16 September 2011 16:47:21
More businesses are considering adopting cloud computing services into their daily operations as a means of improving efficiency and cutting costs. As the technology is relatively new, general knowledge pertaining to cloud services, as well as a confidence in security, is slowly but surely spreading through the IT community, aiding in the further success of an already booming industry.
The Cloud and Virtualization Conference was held on September 9 in Washington, D.C., and hosted a variety of IT professionals, executive decision makers and officials representing various federal regulatory agencies, Government Computer News reports. The conference was sponsored by 1105 Media Inc., the parent company of the news provider, in an attempt to strengthen understanding of the cloud.
The hot topic of the conference proved to be the proper questions business executives and their internal IT staff should ask prospective cloud service providers, the website notes.
"My suggestion is plan, plan, plan for the cloud," chief technology officer of the Customs and Border Protection's Office of Information Technology Wolf Tombe asserted at the conference, the source reports. "It is incredibly important to get past the hype about the cloud."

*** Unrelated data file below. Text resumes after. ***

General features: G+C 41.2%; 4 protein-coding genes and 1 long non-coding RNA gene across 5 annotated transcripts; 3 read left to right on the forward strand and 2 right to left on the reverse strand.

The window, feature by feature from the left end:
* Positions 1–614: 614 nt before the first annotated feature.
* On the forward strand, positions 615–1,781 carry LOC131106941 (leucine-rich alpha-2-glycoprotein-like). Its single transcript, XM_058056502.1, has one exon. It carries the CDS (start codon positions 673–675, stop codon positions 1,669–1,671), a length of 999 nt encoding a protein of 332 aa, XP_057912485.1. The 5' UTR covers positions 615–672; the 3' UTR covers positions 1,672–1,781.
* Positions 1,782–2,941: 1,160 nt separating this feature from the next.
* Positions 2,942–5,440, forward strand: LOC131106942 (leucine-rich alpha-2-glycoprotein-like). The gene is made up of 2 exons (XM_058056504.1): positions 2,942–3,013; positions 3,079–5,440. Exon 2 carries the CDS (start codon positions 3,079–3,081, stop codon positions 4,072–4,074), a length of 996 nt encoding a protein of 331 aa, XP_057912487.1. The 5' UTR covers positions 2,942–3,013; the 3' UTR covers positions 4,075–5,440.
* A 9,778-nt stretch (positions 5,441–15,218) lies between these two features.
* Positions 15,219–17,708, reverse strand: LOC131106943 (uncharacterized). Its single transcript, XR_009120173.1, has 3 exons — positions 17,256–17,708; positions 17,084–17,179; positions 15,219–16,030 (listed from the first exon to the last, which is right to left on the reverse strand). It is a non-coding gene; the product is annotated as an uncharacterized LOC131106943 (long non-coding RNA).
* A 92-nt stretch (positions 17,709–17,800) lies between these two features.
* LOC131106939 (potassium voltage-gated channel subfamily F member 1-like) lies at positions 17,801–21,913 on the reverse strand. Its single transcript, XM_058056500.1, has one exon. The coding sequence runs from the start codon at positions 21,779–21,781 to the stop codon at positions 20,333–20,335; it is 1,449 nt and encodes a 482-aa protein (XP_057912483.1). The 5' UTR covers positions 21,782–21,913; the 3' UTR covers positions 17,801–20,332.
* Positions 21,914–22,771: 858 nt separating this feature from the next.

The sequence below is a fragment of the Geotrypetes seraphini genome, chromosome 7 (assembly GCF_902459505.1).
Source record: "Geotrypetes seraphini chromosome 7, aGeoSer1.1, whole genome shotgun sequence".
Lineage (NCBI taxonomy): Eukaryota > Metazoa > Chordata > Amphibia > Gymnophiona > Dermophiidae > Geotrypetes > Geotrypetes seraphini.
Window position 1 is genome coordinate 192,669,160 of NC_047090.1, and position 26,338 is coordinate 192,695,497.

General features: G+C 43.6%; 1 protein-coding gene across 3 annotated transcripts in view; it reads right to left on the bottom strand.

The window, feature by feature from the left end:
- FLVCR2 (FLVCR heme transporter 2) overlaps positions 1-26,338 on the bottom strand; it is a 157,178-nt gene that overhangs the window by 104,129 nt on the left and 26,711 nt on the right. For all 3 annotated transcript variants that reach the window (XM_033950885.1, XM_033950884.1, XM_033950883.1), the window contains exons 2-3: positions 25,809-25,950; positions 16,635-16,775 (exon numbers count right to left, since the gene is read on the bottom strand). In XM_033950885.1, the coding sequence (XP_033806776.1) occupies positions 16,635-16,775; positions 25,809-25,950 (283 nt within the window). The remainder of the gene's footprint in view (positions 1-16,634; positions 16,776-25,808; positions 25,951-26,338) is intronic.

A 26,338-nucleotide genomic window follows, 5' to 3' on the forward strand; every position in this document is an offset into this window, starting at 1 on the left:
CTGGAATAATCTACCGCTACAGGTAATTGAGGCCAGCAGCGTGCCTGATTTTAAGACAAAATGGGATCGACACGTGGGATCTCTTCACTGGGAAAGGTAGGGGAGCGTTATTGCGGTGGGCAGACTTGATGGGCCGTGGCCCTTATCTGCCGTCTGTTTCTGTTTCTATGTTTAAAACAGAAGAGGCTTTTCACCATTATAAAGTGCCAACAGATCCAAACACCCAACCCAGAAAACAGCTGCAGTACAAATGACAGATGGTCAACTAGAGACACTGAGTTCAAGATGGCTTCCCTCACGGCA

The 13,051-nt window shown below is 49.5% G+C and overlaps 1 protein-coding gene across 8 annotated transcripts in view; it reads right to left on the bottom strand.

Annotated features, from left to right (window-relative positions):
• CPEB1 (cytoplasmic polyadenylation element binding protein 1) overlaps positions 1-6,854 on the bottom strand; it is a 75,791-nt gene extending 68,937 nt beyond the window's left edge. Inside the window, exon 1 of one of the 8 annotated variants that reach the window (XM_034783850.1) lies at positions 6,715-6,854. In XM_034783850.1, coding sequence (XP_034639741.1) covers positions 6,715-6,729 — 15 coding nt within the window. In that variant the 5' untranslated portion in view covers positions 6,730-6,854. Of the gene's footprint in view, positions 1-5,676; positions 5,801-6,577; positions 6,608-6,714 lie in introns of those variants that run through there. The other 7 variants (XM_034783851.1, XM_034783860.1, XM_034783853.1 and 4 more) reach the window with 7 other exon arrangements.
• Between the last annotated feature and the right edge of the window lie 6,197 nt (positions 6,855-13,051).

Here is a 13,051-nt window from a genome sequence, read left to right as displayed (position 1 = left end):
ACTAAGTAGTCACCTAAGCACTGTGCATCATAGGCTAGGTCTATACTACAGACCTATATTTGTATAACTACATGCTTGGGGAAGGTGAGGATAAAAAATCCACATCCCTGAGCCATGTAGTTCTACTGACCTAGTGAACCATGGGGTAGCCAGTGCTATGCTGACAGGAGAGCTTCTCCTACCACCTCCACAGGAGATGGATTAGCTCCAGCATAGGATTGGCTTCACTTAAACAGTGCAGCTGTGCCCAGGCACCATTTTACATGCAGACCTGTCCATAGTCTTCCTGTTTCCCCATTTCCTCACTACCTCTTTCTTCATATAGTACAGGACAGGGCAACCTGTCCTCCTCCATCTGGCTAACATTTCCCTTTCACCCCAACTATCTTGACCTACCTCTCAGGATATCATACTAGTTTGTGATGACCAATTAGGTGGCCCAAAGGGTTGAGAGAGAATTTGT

Gartner recently released its annual Hype Cycle Special Report for emerging technologies, and listed cloud computing as being in a period of peaked inflated expectations. In line with Tombe's recommendation, the mysticism surrounding the cloud cannot impede the decision-making of executives considering the cloud, rather, these professionals need to see and know the technology for what it is.
Preparing for cloud integration is certainly necessary for most organizations and federal agencies, as the service has taken the IT world by storm. Industry expert Gartner projects the cloud to grow from a 600,000 unit, $3.8 billion dollar industry in 2010 to 1.3 million units and $6.4 billion by 2014, while other major industry players have even higher expectations.
Questions for cloud providers recommended by speakers at the conference included those pertaining to service-level agreements, adherence to cloud standards established by the National Institute of Standards and Technology, transparency of the service and most importantly, who is responsible for IT operations between the business and the third-party service provider, GCN reported.
"Here is the key part: Take everything that works and all your requirements and put them in your contract," Tombe added later in the conference. After establishing the proper questions to ask cloud providers, experts believe the major concerns of many executives, such as cloud security and certification, will not be nearly as daunting.
-McAfee Cloud Security